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I need to factorise $X^{16}- X$ over $\mathbb F_4$. How might I go about this? I have factorised over $\mathbb F_2$ and I know the quadratic must split but I'm not sure about the quartic and octic. Is there any theory that can help me here or is bruteforce the only way?

Here is the factorisation over $\mathbb F_2$:

$$X(X+1)(X^2+X+1)(X^4+X^3+X^2+X+1)(X^8+X^7+X^5+X^4+X^3+X+1)$$

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    $\begingroup$ For reference. $\endgroup$
    – Git Gud
    Commented Dec 4, 2018 at 1:25
  • $\begingroup$ Your factorization over $\Bbb{F}_2$ is incomplete. The octic is a product of two quartics. See here. $\endgroup$ Commented Dec 4, 2018 at 4:25

1 Answer 1

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Let $q:=4$. You are factorizing $X^{q^2}-X$ over $\mathbb{F}_q$. Thus, you should expect that $$X^{q^2}-X=(X^q-X)\,f_1(X)\,f_2(X)\,\cdots\,f_k(X)$$ where $f_1(X),f_2(X),\ldots,f_k(X)\in\mathbb{F}_q[X]$ are all the irreducible monic quadratic polynomials over $\mathbb{F}_q$ (whence $k=\dfrac{q^2-q}{2}$, which equals $6$ when $q=4$). You are right that the quadratic polynomial $X^2+X+1$ factors into linear terms over $\mathbb{F}_q=\mathbb{F}_4$, namely, $$X^q-X=X^4-X=X(X+1)(X^2+X+1)=X(X+1)(X+t)(X+t+1)\,,$$ where $t$ is an element of $\mathbb{F}_4\setminus\mathbb{F}_2$.

Therefore, you have to find $6$ polynomials of the form $$X^2+aX+b\,,$$ with $a,b\in\mathbb{F}_4=\{0,1,t,t+1\}$, that are not divisible by $X$, $X+1$, $X+t$, or $X+t+1$. If $a=0$, then note that every element of $\mathbb{F}_4$ is a square ($0=0^2$, $1=1^2$, $t=(t+1)^2$, and $t+1=t^2$), so $b=c^2$ for some $c\in\mathbb{F}_4$, and $X^2+aX+b=(X+c)^2$. Therefore, $a\neq 0$.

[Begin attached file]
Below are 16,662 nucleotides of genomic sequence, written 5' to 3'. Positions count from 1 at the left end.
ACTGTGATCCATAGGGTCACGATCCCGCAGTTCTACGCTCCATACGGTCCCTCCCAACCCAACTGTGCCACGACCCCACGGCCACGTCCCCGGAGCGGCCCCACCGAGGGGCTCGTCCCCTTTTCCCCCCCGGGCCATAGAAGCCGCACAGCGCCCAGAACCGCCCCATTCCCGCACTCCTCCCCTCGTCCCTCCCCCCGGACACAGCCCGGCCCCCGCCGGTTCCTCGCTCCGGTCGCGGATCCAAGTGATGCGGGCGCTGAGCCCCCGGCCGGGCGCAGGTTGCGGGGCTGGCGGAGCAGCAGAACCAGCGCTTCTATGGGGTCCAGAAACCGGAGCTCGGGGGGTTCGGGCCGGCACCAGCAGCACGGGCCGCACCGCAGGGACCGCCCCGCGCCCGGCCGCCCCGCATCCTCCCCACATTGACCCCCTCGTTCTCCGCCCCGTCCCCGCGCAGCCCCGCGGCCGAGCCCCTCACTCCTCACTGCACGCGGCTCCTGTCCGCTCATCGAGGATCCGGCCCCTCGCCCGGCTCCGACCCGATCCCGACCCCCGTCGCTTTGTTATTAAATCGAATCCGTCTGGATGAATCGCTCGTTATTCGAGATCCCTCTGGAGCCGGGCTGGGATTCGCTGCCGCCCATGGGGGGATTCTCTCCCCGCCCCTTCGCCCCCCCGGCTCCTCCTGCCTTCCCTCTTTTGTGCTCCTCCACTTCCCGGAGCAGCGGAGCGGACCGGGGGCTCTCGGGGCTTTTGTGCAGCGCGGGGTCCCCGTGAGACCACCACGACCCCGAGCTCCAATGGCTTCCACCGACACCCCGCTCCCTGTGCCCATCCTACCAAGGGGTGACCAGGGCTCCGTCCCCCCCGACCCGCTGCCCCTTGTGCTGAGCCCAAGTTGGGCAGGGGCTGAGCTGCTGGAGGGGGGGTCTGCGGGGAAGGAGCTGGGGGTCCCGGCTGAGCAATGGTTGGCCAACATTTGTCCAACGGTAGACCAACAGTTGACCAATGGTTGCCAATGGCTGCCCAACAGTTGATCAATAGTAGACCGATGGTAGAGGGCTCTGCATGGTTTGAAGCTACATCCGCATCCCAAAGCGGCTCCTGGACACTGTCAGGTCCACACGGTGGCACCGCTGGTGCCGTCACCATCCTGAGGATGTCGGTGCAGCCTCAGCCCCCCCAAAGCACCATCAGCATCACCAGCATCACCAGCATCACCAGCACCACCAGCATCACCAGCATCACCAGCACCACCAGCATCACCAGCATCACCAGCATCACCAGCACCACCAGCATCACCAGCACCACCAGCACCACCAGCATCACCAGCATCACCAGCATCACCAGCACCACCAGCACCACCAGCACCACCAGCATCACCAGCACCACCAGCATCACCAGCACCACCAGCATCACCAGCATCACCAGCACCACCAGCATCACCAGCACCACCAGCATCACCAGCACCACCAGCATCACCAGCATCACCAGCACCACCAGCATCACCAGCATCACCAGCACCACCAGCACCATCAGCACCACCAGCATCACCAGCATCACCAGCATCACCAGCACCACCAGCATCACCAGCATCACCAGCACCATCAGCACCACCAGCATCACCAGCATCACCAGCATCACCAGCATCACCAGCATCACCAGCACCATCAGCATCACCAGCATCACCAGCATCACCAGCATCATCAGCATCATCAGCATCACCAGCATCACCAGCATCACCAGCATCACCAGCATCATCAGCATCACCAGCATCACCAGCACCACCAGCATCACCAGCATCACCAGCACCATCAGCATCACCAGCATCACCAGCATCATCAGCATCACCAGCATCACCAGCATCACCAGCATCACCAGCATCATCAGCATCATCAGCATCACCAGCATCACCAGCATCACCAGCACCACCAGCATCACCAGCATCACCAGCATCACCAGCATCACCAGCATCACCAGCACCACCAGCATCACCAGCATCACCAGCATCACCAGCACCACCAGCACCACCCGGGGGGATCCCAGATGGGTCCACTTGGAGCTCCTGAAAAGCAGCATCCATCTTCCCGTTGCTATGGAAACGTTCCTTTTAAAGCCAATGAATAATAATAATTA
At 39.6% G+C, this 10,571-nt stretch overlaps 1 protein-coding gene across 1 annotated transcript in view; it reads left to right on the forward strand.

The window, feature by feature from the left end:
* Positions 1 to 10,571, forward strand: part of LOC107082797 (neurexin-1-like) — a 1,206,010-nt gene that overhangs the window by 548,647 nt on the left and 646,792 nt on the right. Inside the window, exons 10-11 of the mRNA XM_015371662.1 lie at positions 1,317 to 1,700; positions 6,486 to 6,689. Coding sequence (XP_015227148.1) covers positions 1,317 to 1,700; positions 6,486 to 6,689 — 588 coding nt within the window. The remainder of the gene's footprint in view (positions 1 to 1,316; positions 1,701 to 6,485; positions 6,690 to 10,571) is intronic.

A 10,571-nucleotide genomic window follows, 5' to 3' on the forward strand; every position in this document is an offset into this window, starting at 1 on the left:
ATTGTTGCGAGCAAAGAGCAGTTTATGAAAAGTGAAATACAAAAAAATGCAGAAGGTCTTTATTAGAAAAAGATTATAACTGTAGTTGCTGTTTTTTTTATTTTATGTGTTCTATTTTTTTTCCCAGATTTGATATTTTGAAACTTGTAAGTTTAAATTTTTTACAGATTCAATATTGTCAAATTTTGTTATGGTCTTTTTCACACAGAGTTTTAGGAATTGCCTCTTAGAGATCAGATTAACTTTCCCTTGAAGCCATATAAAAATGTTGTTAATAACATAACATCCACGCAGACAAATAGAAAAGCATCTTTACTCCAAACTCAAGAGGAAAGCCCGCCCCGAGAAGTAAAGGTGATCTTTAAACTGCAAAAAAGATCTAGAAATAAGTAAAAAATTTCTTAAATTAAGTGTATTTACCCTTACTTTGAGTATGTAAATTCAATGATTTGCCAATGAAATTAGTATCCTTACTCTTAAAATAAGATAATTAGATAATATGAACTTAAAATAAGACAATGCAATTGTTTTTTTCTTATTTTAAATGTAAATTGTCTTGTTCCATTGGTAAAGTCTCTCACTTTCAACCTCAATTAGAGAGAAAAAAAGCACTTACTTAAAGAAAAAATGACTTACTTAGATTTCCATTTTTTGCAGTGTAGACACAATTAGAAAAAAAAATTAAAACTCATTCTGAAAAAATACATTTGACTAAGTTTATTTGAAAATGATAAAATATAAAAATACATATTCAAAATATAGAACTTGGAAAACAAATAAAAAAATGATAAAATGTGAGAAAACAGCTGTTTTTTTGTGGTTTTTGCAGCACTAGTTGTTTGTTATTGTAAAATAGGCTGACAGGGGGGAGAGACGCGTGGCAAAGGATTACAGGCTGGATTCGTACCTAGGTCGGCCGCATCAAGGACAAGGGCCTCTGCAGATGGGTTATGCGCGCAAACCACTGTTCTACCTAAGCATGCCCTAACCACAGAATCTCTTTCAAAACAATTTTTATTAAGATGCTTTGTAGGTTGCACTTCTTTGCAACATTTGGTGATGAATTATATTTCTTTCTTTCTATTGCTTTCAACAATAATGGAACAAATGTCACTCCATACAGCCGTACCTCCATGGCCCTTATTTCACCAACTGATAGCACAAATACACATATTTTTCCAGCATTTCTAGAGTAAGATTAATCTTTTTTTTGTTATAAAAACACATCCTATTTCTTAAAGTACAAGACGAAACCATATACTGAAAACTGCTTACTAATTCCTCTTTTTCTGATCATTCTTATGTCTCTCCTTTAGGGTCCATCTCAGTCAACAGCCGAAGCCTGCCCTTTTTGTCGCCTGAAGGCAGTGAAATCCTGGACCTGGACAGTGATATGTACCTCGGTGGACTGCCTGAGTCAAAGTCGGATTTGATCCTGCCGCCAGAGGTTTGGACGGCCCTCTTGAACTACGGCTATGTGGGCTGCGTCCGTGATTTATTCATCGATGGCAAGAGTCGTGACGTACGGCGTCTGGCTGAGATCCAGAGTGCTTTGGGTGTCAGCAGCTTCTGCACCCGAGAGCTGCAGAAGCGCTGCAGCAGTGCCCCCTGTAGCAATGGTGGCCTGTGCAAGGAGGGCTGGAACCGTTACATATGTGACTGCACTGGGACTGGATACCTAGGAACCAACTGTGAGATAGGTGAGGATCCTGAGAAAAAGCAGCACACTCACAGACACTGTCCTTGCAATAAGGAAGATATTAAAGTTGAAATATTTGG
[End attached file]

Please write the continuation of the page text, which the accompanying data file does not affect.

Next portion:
If $a=1$, then $b\in\{t,t+1\}$, and both choices work. If $a=t$, then $b\in\{1,t\}$ and both choices work. If $a=t+1$, then $b\in\{1,t+1\}$ and both choices work. This shows that $$\begin{align}X^{16}-X&=X(X+1)(X+t)\big(X+(t+1)\big)\,(X^2+X+t)\,\big(X^2+X+(t+1)\big)\\&\phantom{abcf}(X^2+tX+1)\,(X^2+tX+t)\,\big(X^2+(t+1)\,X+1\big)\,\big(X^2+(t+1)\,X+(t+1)\big)\,.\end{align}$$

I cannot offer a good way to directly deal with the octic $X^8+X^7+X^5+X^4+X^3+X+1$, except from the work above. However, there is an easy way to factor the quartic polynomial $X^4+X^3+X^2+X+1$. Let $Y:=X+\dfrac{1}{X}$. Then, $$\begin{align}X^4+X^3+X^2+X+1&=X^2\,(Y^2+Y+1)=X^2(Y+t)(Y+t+1)\\&=(X^2+tX+1)\,\big(X^2+(t+1)X+1\big)\,.\end{align}$$

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  • $\begingroup$ How do you know in advance that they should factorise into quadratics? $\endgroup$
    – Devilo
    Commented Dec 4, 2018 at 2:36
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    $\begingroup$ @Devilo It follows from a theorem which states that $\mathbb{F}_{q}$ is the splitting field of $X^{q}-X$, where $q$ is a prime power. Therefore, $\mathbb{F}_{16}$ is the splitting field of $X^{16}-X$. Since $[\mathbb{F}_{16}:\mathbb{F}_4]=2$, it follows that the irreducible factors of $X^{16}-X$ over $\mathbb{F}_4$ are either linear or quadratic. $\endgroup$ Commented Dec 4, 2018 at 2:43

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